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John Kerry Throws Vine Over Pit Of Quicksand To Save Child Companion

PANGSAU, MYANMAR—Thinking quickly to thwart disaster as he ventured deep into the Myanmar rainforest to meet with State Councilor Aung San Suu Kyi, Secretary of State John Kerry threw a vine over a pit of quicksand to save the life of his 12-year-old Moroccan companion, Drumstick, sources confirmed Monday.

Can Trump Follow Through On His Campaign Promises?

President-elect Donald Trump made a variety of lofty promises during his campaign as part of a pledge to “make America great again.” The Onion looks at several of these promises and evaluates whether Trump will be willing or able to follow through on them.

What You Need To Know About The Dakota Access Pipeline

Construction is currently stalled on the Dakota Access Pipeline, which would connect North Dakota’s Bakken Shale development to oil tank farms in Illinois, by protests led by members of the Standing Rock Sioux tribe. The Onion provides answers to key questions about the project.

What Can Americans Expect Under A Trump Presidency?

With two months until the inauguration of Donald Trump, many Americans are wondering what his term will look like and what his administration might accomplish. The Onion answers some common questions about Trump’s upcoming presidency

James Comey Quickly Reopens Clinton Email Investigation For Few More Minutes

‘Nope, Looks Like It’s All Good Here,’ Says FBI Director

WASHINGTON—In a letter addressed to Congress that was quickly followed by a second message retracting the first, FBI director James Comey is said to have briefly reopened the investigation into Hillary Clinton’s emails for several more minutes Friday.

Pollsters Admit They Underestimated Voters’ Adrenal Glands

WASHINGTON—In response to widespread criticism that they had failed to predict Donald Trump’s victory in the 2016 election, analysts from polling organizations around the nation admitted Thursday they had underestimated the influence of voters’ adrenal glands on the presidential race.
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New Constitutional Amendment To Revise Federal System Of Jacks And Palances

WASHINGTON, DC—The federal system of Jacks and Palances created more than 200 years ago by the framers of the U.S. Constitution received an overhaul Monday via a new amendment ratified by Congress.

Each of the three branches Jacks the power of the other two...creating an equal Palance of power.

Under the previous system, an equal Palance of power was maintained among the three branches of the federal government–executive, legislative and judicial–with each branch keeping the other two in Jack.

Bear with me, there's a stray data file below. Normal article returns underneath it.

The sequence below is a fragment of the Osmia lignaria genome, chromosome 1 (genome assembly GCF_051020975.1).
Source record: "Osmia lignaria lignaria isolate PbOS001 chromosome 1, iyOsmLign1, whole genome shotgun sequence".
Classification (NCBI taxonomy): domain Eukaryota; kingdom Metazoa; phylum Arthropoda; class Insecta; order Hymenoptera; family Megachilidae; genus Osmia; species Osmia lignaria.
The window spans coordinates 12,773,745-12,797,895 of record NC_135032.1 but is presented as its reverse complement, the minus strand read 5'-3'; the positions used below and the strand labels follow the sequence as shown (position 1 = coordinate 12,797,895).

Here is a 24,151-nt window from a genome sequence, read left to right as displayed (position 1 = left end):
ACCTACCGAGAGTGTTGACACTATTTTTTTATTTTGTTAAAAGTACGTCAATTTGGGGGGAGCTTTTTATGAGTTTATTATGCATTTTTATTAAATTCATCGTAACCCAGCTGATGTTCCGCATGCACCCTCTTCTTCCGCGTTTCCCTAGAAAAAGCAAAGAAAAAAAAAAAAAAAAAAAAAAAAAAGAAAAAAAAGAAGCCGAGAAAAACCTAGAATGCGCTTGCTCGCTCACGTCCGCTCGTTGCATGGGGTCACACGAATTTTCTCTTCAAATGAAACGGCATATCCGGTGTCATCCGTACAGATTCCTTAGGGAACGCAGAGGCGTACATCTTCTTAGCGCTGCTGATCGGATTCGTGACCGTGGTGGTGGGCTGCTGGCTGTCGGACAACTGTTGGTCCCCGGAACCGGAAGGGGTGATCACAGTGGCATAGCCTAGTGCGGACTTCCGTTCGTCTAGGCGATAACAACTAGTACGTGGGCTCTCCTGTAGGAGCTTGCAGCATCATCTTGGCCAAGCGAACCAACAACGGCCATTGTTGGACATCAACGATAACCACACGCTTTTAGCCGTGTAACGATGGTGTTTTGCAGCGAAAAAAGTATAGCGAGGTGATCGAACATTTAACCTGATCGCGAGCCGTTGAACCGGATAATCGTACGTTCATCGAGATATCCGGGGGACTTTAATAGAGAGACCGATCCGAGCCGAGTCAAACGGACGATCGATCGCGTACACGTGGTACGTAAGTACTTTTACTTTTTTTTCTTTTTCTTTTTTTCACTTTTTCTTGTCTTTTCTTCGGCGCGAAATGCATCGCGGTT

The revised system, which goes into effect July 1, will take some power away from the three branches, and give more direct power to 72-year-old actor Jack Palance.

Specifically, before any bill is submitted before Congress, it must first be reviewed by Jack Palance. If passed by Palance and three-quarters of both houses of Congress, it must then be approved by the president. If signed by the president, it must again be reviewed by Jack Palance.

The Supreme Court then has the authority to call into question the legality of the law, but Jack Palance, in turn, can then overrule the high court if he believes the law is not Palanced.

In order to ensure that Jack Palance's power itself remains Palanced and Jacked, a special clause grants the president authority to veto his decisions, but only if the president can beat the veteran tough-guy actor at bare-knuckled fisticuffs, a feat which has occurred only twice in U.S. history, most recently in 1948.

"The system of Jacks and Palances is integral to the federal government's continued stability," said H. George Francona, Harvard University political science professor. "By tilting the scales of power away from the excesses of big government and placing more control in the hands of the gravel-voiced star of City Slickers 2: The Legend Of Curly's Gold, we can ensure Jack Palance's continued, central role well into the next century.

"Now you got all your holes dug," Palance said from his Washington, DC, office Monday.

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